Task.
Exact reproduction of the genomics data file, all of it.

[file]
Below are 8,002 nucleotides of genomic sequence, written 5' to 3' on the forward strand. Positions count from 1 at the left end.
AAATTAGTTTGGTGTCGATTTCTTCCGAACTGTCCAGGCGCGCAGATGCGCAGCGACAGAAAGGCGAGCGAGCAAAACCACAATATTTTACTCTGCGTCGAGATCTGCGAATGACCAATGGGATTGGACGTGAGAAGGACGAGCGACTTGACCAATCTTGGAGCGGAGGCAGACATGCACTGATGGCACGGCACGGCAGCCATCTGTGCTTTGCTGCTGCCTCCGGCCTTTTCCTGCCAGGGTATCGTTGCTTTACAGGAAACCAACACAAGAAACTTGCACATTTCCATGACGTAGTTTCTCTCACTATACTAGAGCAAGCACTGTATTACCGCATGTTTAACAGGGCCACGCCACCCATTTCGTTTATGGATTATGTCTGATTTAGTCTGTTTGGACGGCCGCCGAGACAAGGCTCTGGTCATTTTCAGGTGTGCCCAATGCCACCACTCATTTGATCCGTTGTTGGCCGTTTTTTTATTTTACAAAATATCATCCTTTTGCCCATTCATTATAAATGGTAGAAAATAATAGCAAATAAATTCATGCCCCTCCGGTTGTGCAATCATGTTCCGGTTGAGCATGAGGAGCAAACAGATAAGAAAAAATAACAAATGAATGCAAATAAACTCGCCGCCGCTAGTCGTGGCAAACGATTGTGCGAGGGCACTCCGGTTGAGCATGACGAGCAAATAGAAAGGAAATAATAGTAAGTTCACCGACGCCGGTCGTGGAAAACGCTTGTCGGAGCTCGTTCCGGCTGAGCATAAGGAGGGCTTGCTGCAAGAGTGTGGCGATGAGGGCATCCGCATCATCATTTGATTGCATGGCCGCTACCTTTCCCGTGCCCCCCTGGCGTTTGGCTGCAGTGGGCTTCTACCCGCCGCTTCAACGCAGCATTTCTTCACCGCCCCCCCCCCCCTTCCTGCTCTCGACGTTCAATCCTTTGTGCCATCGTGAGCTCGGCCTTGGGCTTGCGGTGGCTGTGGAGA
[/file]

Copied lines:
Below are 8,002 nucleotides of genomic sequence, written 5' to 3' on the forward strand. Positions count from 1 at the left end.
AAATTAGTTTGGTGTCGATTTCTTCCGAACTGTCCAGGCGCGCAGATGCGCAGCGACAGAAAGGCGAGCGAGCAAAACCACAATATTTTACTCTGCGTCGAGATCTGCGAATGACCAATGGGATTGGACGTGAGAAGGACGAGCGACTTGACCAATCTTGGAGCGGAGGCAGACATGCACTGATGGCACGGCACGGCAGCCATCTGTGCTTTGCTGCTGCCTCCGGCCTTTTCCTGCCAGGGTATCGTTGCTTTACAGGAAACCAACACAAGAAACTTGCACATTTCCATGACGTAGTTTCTCTCACTATACTAGAGCAAGCACTGTATTACCGCATGTTTAACAGGGCCACGCCACCCATTTCGTTTATGGATTATGTCTGATTTAGTCTGTTTGGACGGCCGCCGAGACAAGGCTCTGGTCATTTTCAGGTGTGCCCAATGCCACCACTCATTTGATCCGTTGTTGGCCGTTTTTTTATTTTACAAAATATCATCCTTTTGCCCATTCATTATAAATGGTAGAAAATAATAGCAAATAAATTCATGCCCCTCCGGTTGTGCAATCATGTTCCGGTTGAGCATGAGGAGCAAACAGATAAGAAAAAATAACAAATGAATGCAAATAAACTCGCCGCCGCTAGTCGTGGCAAACGATTGTGCGAGGGCACTCCGGTTGAGCATGACGAGCAAATAGAAAGGAAATAATAGTAAGTTCACCGACGCCGGTCGTGGAAAACGCTTGTCGGAGCTCGTTCCGGCTGAGCATAAGGAGGGCTTGCTGCAAGAGTGTGGCGATGAGGGCATCCGCATCATCATTTGATTGCATGGCCGCTACCTTTCCCGTGCCCCCCTGGCGTTTGGCTGCAGTGGGCTTCTACCCGCCGCTTCAACGCAGCATTTCTTCACCGCCCCCCCCCCCCTTCCTGCTCTCGACGTTCAATCCTTTGTGCCATCGTGAGCTCGGCCTTGGGCTTGCGGTGGCTGTGGAGA